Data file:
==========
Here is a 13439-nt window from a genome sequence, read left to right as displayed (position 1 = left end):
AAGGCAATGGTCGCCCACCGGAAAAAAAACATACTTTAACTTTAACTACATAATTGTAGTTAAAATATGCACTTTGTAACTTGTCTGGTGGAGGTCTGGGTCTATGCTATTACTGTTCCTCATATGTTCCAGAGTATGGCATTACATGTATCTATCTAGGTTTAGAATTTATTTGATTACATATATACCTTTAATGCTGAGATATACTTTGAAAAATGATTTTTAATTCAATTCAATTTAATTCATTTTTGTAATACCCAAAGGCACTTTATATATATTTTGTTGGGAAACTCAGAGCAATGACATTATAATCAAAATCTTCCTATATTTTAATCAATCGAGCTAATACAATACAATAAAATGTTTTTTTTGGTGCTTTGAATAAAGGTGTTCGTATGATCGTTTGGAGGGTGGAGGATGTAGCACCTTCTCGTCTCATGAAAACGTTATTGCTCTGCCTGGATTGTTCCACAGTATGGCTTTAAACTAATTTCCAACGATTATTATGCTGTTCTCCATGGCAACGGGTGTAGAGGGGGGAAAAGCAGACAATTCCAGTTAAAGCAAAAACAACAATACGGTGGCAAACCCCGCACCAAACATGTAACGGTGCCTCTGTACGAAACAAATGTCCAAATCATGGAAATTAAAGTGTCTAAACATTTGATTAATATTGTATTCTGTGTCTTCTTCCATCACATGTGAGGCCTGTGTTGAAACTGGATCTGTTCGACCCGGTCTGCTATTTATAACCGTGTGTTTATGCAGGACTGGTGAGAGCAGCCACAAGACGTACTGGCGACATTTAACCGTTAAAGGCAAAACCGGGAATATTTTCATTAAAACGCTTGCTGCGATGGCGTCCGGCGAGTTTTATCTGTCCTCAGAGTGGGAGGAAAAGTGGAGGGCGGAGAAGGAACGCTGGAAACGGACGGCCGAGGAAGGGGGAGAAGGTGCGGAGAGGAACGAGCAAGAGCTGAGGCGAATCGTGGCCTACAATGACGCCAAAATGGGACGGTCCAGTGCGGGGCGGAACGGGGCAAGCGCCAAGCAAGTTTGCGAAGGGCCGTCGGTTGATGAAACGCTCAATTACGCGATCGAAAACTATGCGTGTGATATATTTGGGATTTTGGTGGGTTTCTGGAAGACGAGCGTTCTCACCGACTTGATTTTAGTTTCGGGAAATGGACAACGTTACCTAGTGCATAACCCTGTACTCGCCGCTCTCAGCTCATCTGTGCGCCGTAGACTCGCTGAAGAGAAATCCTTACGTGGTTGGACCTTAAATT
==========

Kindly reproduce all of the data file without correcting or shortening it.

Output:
Here is a 13439-nt window from a genome sequence, read left to right as displayed (position 1 = left end):
AAGGCAATGGTCGCCCACCGGAAAAAAAACATACTTTAACTTTAACTACATAATTGTAGTTAAAATATGCACTTTGTAACTTGTCTGGTGGAGGTCTGGGTCTATGCTATTACTGTTCCTCATATGTTCCAGAGTATGGCATTACATGTATCTATCTAGGTTTAGAATTTATTTGATTACATATATACCTTTAATGCTGAGATATACTTTGAAAAATGATTTTTAATTCAATTCAATTTAATTCATTTTTGTAATACCCAAAGGCACTTTATATATATTTTGTTGGGAAACTCAGAGCAATGACATTATAATCAAAATCTTCCTATATTTTAATCAATCGAGCTAATACAATACAATAAAATGTTTTTTTTGGTGCTTTGAATAAAGGTGTTCGTATGATCGTTTGGAGGGTGGAGGATGTAGCACCTTCTCGTCTCATGAAAACGTTATTGCTCTGCCTGGATTGTTCCACAGTATGGCTTTAAACTAATTTCCAACGATTATTATGCTGTTCTCCATGGCAACGGGTGTAGAGGGGGGAAAAGCAGACAATTCCAGTTAAAGCAAAAACAACAATACGGTGGCAAACCCCGCACCAAACATGTAACGGTGCCTCTGTACGAAACAAATGTCCAAATCATGGAAATTAAAGTGTCTAAACATTTGATTAATATTGTATTCTGTGTCTTCTTCCATCACATGTGAGGCCTGTGTTGAAACTGGATCTGTTCGACCCGGTCTGCTATTTATAACCGTGTGTTTATGCAGGACTGGTGAGAGCAGCCACAAGACGTACTGGCGACATTTAACCGTTAAAGGCAAAACCGGGAATATTTTCATTAAAACGCTTGCTGCGATGGCGTCCGGCGAGTTTTATCTGTCCTCAGAGTGGGAGGAAAAGTGGAGGGCGGAGAAGGAACGCTGGAAACGGACGGCCGAGGAAGGGGGAGAAGGTGCGGAGAGGAACGAGCAAGAGCTGAGGCGAATCGTGGCCTACAATGACGCCAAAATGGGACGGTCCAGTGCGGGGCGGAACGGGGCAAGCGCCAAGCAAGTTTGCGAAGGGCCGTCGGTTGATGAAACGCTCAATTACGCGATCGAAAACTATGCGTGTGATATATTTGGGATTTTGGTGGGTTTCTGGAAGACGAGCGTTCTCACCGACTTGATTTTAGTTTCGGGAAATGGACAACGTTACCTAGTGCATAACCCTGTACTCGCCGCTCTCAGCTCATCTGTGCGCCGTAGACTCGCTGAAGAGAAATCCTTACGTGGTTGGACCTTAAATT